Trade talks between Mexico and the United States will continue next week as new sticking points have surfaced over U.S. President Donald Trump’s threat to impose tariffs on Mexican-made vehicles.
Officials from both countries have been meeting in Washington D.C. for the past three weeks to try to iron out their differences over bilateral issues before Canada retakes its place in negotiations for a new North American Free Trade Agreement (NAFTA).
Automotive industry officials with knowledge of the talks told the news agency Reuters that the Trump administration wants the capacity to enforce national security tariffs on future production from new auto assembly and parts plants in Mexico.
The officials said United States negotiators had essentially agreed that existing automotive plants in Mexico would be exempt from any “Section 232” tariffs that Trump may impose but they don’t want to extend the same guarantee to new plants.
The United States imposed tariffs on Mexican and Canadian steel and aluminum on national security grounds effective June 1, while at Trump’s direction the U.S. Commerce Department in May launched an investigation into whether vehicle imports pose a national security risk.
White House officials and United States congressional aides have said that both the metal tariffs and the auto probe are in part aimed at winning concessions in the ongoing NAFTA renegotiation process.
Ildefonso Guajardo, Mexico’s Secretary of Economy and lead NAFTA negotiator, said yesterday in Washington that “a lot of progress” had been made over the past three weeks of discussions and that a deal was still possible by the end of the month.
However, he acknowledged that “we still have a lot of work to do.”
Asked about progress on rules of origin for the automotive sector, Guajardo said “nothing is closed until everything is closed but there are items in every element that are being discussed.”
Once bilateral issues between Mexico and the United States have been resolved, Canada will rejoin the talks, he said, adding that could take place in “the next few days or weeks.”
Industry officials said the United States had barely softened its stance of wanting 75% regional content in order for a vehicle to be afforded tariff-free status while it is also pushing for 40% to 45% of content to come from high-wage areas, which would currently exclude Mexico.
However, Guajardo last week publicly accepted for the first time the United States’ proposal to include set minimum wages for the auto industry in a new NAFTA deal.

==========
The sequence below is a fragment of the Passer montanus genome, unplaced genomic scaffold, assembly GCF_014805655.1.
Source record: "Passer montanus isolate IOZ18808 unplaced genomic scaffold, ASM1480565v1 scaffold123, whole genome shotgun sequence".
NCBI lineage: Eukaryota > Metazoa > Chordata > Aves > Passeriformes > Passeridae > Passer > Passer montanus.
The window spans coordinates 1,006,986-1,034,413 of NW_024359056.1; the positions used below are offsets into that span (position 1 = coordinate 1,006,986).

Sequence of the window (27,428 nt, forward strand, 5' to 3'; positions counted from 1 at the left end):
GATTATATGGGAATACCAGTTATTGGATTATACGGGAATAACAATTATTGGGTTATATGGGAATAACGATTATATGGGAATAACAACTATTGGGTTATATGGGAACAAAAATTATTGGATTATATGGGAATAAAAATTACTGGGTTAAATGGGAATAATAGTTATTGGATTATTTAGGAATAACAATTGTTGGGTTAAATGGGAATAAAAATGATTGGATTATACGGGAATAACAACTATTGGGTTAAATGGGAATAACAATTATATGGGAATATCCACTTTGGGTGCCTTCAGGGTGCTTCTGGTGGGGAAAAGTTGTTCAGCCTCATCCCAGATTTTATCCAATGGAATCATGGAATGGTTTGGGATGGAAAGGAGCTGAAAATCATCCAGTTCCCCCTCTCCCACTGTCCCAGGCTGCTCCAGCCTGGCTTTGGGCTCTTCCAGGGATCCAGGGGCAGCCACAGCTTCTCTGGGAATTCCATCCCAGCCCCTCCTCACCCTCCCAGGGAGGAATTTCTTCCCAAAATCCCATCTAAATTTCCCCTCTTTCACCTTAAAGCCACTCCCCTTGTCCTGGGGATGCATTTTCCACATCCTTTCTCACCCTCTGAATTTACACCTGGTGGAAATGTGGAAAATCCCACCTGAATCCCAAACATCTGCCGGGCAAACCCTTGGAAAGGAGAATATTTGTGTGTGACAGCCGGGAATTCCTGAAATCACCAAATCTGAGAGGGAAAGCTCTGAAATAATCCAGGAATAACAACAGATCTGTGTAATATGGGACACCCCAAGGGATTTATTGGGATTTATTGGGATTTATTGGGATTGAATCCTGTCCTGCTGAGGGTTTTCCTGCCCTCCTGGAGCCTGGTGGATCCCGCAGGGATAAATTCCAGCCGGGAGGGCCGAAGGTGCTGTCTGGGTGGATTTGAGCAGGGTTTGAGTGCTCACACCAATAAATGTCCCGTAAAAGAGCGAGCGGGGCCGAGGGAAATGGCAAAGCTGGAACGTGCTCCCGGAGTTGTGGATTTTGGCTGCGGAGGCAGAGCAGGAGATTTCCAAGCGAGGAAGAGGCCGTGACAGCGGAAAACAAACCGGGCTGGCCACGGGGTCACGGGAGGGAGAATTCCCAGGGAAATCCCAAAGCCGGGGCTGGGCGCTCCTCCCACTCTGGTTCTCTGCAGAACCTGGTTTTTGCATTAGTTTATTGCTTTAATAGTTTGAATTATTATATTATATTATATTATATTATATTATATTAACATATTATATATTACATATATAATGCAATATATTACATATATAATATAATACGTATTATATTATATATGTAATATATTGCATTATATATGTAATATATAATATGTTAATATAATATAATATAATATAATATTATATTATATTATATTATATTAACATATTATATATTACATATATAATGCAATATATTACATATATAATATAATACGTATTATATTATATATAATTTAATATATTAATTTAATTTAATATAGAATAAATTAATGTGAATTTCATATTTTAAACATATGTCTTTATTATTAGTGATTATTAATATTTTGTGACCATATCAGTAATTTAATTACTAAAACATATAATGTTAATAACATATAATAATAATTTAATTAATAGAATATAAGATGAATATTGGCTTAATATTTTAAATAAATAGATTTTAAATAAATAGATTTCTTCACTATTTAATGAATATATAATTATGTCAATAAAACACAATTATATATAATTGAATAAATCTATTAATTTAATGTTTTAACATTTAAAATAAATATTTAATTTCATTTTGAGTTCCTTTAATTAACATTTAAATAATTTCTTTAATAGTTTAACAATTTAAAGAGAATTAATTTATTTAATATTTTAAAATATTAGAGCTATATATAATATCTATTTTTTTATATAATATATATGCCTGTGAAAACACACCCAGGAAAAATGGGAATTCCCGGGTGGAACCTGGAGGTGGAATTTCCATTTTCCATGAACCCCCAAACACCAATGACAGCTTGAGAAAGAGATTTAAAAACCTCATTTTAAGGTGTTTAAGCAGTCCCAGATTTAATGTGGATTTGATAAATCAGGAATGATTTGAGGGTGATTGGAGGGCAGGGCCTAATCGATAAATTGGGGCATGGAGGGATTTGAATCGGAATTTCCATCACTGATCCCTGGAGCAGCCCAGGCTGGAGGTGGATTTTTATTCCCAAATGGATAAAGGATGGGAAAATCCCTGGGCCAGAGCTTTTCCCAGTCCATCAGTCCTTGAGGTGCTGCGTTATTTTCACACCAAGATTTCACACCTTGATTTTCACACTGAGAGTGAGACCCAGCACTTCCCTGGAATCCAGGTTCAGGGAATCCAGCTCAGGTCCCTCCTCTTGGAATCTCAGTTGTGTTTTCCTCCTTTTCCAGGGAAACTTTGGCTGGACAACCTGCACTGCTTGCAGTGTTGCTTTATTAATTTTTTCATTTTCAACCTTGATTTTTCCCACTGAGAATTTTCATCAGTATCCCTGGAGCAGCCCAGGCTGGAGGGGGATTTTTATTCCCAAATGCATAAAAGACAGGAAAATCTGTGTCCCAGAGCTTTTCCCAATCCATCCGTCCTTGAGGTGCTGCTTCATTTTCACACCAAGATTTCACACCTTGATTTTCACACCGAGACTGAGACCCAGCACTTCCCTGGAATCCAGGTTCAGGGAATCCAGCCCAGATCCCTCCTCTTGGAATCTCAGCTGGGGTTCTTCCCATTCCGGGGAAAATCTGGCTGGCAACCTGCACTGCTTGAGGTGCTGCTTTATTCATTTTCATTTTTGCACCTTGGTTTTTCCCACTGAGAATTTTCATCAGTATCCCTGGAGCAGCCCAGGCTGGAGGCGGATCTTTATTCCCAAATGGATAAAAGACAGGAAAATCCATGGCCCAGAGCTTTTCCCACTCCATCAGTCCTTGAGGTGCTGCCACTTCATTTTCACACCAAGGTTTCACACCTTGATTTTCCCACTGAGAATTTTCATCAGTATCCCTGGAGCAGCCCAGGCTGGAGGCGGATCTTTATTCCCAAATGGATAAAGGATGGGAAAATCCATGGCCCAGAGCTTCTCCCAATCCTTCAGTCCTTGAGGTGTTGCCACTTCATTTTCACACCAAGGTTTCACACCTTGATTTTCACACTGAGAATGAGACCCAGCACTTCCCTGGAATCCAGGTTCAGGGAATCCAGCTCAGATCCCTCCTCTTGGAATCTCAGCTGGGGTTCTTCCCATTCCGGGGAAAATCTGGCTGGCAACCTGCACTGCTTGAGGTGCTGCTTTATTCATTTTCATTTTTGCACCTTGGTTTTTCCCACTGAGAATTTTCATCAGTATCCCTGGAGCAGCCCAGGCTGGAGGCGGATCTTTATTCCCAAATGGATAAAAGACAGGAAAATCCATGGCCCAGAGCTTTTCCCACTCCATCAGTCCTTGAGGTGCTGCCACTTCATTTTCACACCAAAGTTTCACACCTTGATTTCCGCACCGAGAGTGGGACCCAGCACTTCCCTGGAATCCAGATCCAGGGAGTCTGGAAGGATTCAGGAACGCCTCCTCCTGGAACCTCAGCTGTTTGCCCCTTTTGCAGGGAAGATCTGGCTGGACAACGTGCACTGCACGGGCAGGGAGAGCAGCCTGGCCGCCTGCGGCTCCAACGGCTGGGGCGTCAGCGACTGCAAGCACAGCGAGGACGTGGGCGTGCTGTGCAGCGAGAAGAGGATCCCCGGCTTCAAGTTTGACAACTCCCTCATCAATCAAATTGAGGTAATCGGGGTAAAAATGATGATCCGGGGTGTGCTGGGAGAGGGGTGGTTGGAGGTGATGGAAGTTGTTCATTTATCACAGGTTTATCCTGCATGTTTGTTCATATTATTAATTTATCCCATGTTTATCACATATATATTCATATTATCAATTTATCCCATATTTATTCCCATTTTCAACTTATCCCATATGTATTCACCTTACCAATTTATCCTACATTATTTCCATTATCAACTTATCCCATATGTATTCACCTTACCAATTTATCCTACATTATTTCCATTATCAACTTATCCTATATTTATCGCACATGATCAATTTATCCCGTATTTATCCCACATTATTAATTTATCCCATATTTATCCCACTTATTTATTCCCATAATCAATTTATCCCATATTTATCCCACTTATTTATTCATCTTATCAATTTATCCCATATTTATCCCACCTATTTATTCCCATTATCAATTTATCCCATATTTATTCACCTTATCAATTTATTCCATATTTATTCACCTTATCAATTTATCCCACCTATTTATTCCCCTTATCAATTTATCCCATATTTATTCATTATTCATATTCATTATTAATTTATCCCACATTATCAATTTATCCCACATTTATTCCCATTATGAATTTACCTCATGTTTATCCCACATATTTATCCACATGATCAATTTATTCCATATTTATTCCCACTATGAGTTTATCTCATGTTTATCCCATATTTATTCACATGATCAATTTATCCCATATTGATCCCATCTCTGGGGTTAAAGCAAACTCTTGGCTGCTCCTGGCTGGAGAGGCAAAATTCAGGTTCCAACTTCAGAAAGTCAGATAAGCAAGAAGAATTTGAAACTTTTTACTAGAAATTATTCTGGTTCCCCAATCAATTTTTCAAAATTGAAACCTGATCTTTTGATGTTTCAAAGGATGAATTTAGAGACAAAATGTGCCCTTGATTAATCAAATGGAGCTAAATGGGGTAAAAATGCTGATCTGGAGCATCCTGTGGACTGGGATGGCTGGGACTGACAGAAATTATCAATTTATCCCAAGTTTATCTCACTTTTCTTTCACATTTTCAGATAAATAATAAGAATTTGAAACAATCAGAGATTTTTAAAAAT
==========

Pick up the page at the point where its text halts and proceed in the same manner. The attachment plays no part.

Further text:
Auto industry officials said that Mexico sought reassurances that new content rules would not lead to the loss of existing facilities and jobs.
Another contentious issue — the so-called sunset clause that would see the trade pact automatically expire after five years if it is not renegotiated — has not been raised during the current talks and will be left until the end of negotiations, Guajardo said.
Both Mexico and Canada are opposed to its inclusion in a modernized version of the 24-year-old agreement.
Trump, who has called NAFTA “the worst trade deal ever” and repeatedly threatened to terminate it, wrote on Twitter yesterday that the “deal with Mexico is coming along nicely,” adding that “autoworkers and farmers must be taken care of or there will be no deal.”
He also wrote that president-elect Andrés Manuel López Obrador “has been an absolute gentleman.”
Jesús Seade, whom López Obrador has tapped to be his chief trade negotiator, has also been in the United States capital for the trade talks.
Trump concluded his tweet by declaring that “Canada must wait. Their tariffs and trade barriers are far too high. Will tax cars if we can’t make a deal.”
Trump has previously floated the possibility that the United States could seek separate trade deals with both its neighbors but reaching a new agreement with Mexico and Canada that is favorable to the U.S. could work to his benefit at the upcoming midterm elections in November.
In a July 20 letter to López Obrador, Trump wrote that he believed that a successful renegotiation of NAFTA will lead to more jobs and higher wages in both Mexico and the United States before adding “but only if it can go quickly, because otherwise I must go a very different route.”
The Mexican government is also eager to reach a deal before President Enrique Peña Nieto leaves office at the end of November.
Source: Reuters (sp)